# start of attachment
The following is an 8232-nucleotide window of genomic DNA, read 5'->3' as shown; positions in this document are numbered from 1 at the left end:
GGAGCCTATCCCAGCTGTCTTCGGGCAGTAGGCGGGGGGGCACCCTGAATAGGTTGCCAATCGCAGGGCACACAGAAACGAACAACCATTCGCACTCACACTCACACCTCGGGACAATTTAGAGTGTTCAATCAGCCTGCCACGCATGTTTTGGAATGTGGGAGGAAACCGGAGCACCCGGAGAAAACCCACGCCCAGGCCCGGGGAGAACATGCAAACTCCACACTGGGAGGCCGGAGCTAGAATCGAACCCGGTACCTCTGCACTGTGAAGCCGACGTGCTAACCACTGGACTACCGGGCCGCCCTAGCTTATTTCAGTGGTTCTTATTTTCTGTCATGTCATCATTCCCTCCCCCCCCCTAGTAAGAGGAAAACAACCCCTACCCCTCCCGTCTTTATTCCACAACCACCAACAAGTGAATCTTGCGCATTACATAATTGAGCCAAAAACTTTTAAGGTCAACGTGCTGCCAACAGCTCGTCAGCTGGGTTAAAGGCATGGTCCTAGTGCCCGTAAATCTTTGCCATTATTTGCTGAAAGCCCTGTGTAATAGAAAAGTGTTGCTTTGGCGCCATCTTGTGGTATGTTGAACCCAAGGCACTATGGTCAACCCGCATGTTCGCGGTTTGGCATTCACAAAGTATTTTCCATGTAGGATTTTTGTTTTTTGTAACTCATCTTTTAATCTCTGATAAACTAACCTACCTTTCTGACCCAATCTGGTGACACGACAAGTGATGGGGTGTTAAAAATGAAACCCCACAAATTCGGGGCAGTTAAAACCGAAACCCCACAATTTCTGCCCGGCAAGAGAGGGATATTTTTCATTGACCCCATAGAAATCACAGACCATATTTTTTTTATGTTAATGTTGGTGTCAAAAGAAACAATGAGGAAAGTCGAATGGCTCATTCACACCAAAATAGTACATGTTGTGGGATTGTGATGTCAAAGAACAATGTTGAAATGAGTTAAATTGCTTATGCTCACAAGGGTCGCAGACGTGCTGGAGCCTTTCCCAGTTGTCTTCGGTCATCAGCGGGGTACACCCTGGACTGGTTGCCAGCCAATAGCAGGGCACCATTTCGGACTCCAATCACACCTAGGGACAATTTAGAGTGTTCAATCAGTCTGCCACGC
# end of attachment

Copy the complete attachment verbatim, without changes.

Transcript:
The following is an 8232-nucleotide window of genomic DNA, read 5'->3' as shown; positions in this document are numbered from 1 at the left end:
GGAGCCTATCCCAGCTGTCTTCGGGCAGTAGGCGGGGGGGCACCCTGAATAGGTTGCCAATCGCAGGGCACACAGAAACGAACAACCATTCGCACTCACACTCACACCTCGGGACAATTTAGAGTGTTCAATCAGCCTGCCACGCATGTTTTGGAATGTGGGAGGAAACCGGAGCACCCGGAGAAAACCCACGCCCAGGCCCGGGGAGAACATGCAAACTCCACACTGGGAGGCCGGAGCTAGAATCGAACCCGGTACCTCTGCACTGTGAAGCCGACGTGCTAACCACTGGACTACCGGGCCGCCCTAGCTTATTTCAGTGGTTCTTATTTTCTGTCATGTCATCATTCCCTCCCCCCCCCTAGTAAGAGGAAAACAACCCCTACCCCTCCCGTCTTTATTCCACAACCACCAACAAGTGAATCTTGCGCATTACATAATTGAGCCAAAAACTTTTAAGGTCAACGTGCTGCCAACAGCTCGTCAGCTGGGTTAAAGGCATGGTCCTAGTGCCCGTAAATCTTTGCCATTATTTGCTGAAAGCCCTGTGTAATAGAAAAGTGTTGCTTTGGCGCCATCTTGTGGTATGTTGAACCCAAGGCACTATGGTCAACCCGCATGTTCGCGGTTTGGCATTCACAAAGTATTTTCCATGTAGGATTTTTGTTTTTTGTAACTCATCTTTTAATCTCTGATAAACTAACCTACCTTTCTGACCCAATCTGGTGACACGACAAGTGATGGGGTGTTAAAAATGAAACCCCACAAATTCGGGGCAGTTAAAACCGAAACCCCACAATTTCTGCCCGGCAAGAGAGGGATATTTTTCATTGACCCCATAGAAATCACAGACCATATTTTTTTTATGTTAATGTTGGTGTCAAAAGAAACAATGAGGAAAGTCGAATGGCTCATTCACACCAAAATAGTACATGTTGTGGGATTGTGATGTCAAAGAACAATGTTGAAATGAGTTAAATTGCTTATGCTCACAAGGGTCGCAGACGTGCTGGAGCCTTTCCCAGTTGTCTTCGGTCATCAGCGGGGTACACCCTGGACTGGTTGCCAGCCAATAGCAGGGCACCATTTCGGACTCCAATCACACCTAGGGACAATTTAGAGTGTTCAATCAGTCTGCCACGC